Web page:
[Mr Creosote] Funny, I found the music very unremarkable. It was just tootling in the background, so uninteresting that finally, I even switched my speakers off. What they surely deserve credit for is having a constant background soundtrack at all. This was a major, really uncommon technical feat at the time!
[beranmuden] Again, in all honesty I must say, when you re-enter a certain scene, the music starts all over. That can be quite tiring if you tend to walk around a lot. I remember LucasArts doing this waaaaaaay better with Monkey Island 2, which had ambient music that gradually shifted into the scenes you entered.
[Mr Creosote] True,introduced iMuse, which enabled smooth transitions. Though that was a good two years later.
[beranmuden] I really appreciated the jabs LucasArts made at Sierra, sadly I cannot remember Sierra doing the same towards their adversary…
[Mr Creosote] There is the bit in Space Quest IV, where you go to a software store and they bash “Boom” () for having no characters, no puzzles, no challenge etc.
[beranmuden] Hahaha, yeah true, forgot about that one.
[Mr Creosote] Anyway, technical excellence in Larry's sound cannot be denied. Composition… that's a matter of taste, I guess. What I don't really get is all the excitement about the Roland music these days, though. Sure, it sounds great, but who had a MT-32 back then?
[beranmuden] I don't think many people had that support back then, you were probably lucky if you could listen to some AdLib music at all. Yet, they made the effort for whomever could afford it and it was backward compatible for those who didn't. For me it's blessing to be able to play through the games with Roland now. I believe they intended their games to have this epic musical score with them, yet at the time they were bound with the technology at hand. Soundblaster, everyone has that, so let's make that our priority. But let's also include Roland, because that's the “umpf” we want players to hear if they're able to. For me it's indeed a total new experience, even with a game like. Every Sierra titled I re-played with Roland support blew me away. They have some well experienced composers that just don't come to their right when translated to a Soundblaster card.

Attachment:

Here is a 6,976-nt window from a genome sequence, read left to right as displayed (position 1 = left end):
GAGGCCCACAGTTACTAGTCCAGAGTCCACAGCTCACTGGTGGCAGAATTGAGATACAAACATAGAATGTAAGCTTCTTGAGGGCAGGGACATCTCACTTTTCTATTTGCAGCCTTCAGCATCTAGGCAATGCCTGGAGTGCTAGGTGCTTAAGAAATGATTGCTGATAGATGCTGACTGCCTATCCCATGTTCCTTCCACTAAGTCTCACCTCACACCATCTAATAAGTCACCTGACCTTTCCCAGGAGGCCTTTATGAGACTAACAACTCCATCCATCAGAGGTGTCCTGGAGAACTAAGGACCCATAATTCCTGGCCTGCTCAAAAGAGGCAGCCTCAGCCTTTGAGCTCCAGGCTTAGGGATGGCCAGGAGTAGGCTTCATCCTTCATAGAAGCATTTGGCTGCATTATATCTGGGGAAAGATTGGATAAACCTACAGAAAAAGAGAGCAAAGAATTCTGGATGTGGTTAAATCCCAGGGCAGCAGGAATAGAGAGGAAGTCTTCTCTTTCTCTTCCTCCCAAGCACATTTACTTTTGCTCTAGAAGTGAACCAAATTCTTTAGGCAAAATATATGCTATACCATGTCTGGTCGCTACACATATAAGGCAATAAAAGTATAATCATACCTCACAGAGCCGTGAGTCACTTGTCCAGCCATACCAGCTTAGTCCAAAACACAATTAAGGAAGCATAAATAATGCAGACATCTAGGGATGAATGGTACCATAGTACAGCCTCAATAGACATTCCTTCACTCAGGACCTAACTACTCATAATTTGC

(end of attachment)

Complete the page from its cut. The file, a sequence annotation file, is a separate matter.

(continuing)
[Mr Creosote] In this discussion, the role of the critic naturally fell to me, obviously. Nevertheless, I must say I foundto be a fair game overall. Gameplay was mostly smooth. Major progress compared to the likes those earlier Sierra games! Irritations here and there remained, obviously, not the least of which lay in this graphical/parser hybrid system I never liked. Though within these limitations, I found the game entertaining enough, not overstaying its welcome. The flow was there, objectives were clear, inner game logic consistent.
[beranmuden] Personally, I really enjoyedas a final goodbye to the series. Although that might not but the truth, it's the truth I wish to accept. Speaking of graphics, had so many improvements and the sound just accompanied that overall feeling of a step up. Regarding its scenario, it's all pretty generic and boring. Story-wise, it's a bit of a “mweh”, yet nearing the end things improve a bit. Still… this is the pinnacle of the character Larry Laffer, he doesn't get any better from this point.
Larry himself still is some sort of anti-hero, a clumsy lovehunger fool, but one that could indeed be charming enough. If you look at the close-ups of Larry in part 2 and 3, he's in fact a handsome man (especially after regaining his hair in Larry 2). In the later installments, his character has really transformed into a dork. Something I always regretted.
Passionate Patti brings out all the best of in all that he has to offer. Does this stand up if you play the game on its own? No, it doesn't. On its own it's a just mediocre adventure game at best. Still for me, it's the ending of an era. The end of a loser wearing a leisure suit, seeking true love. I hope you found what you're looking for Larry!
*leaves while whistling a familiar tune*
[Mr Creosote] Having no big previous attachment to Larry and his ensemble, I confirm your “on its own” conclusion. It's playable. Playworthy? It just doesn't stick out from the masses of adventure games of the era at all. It has a big name, that's about it.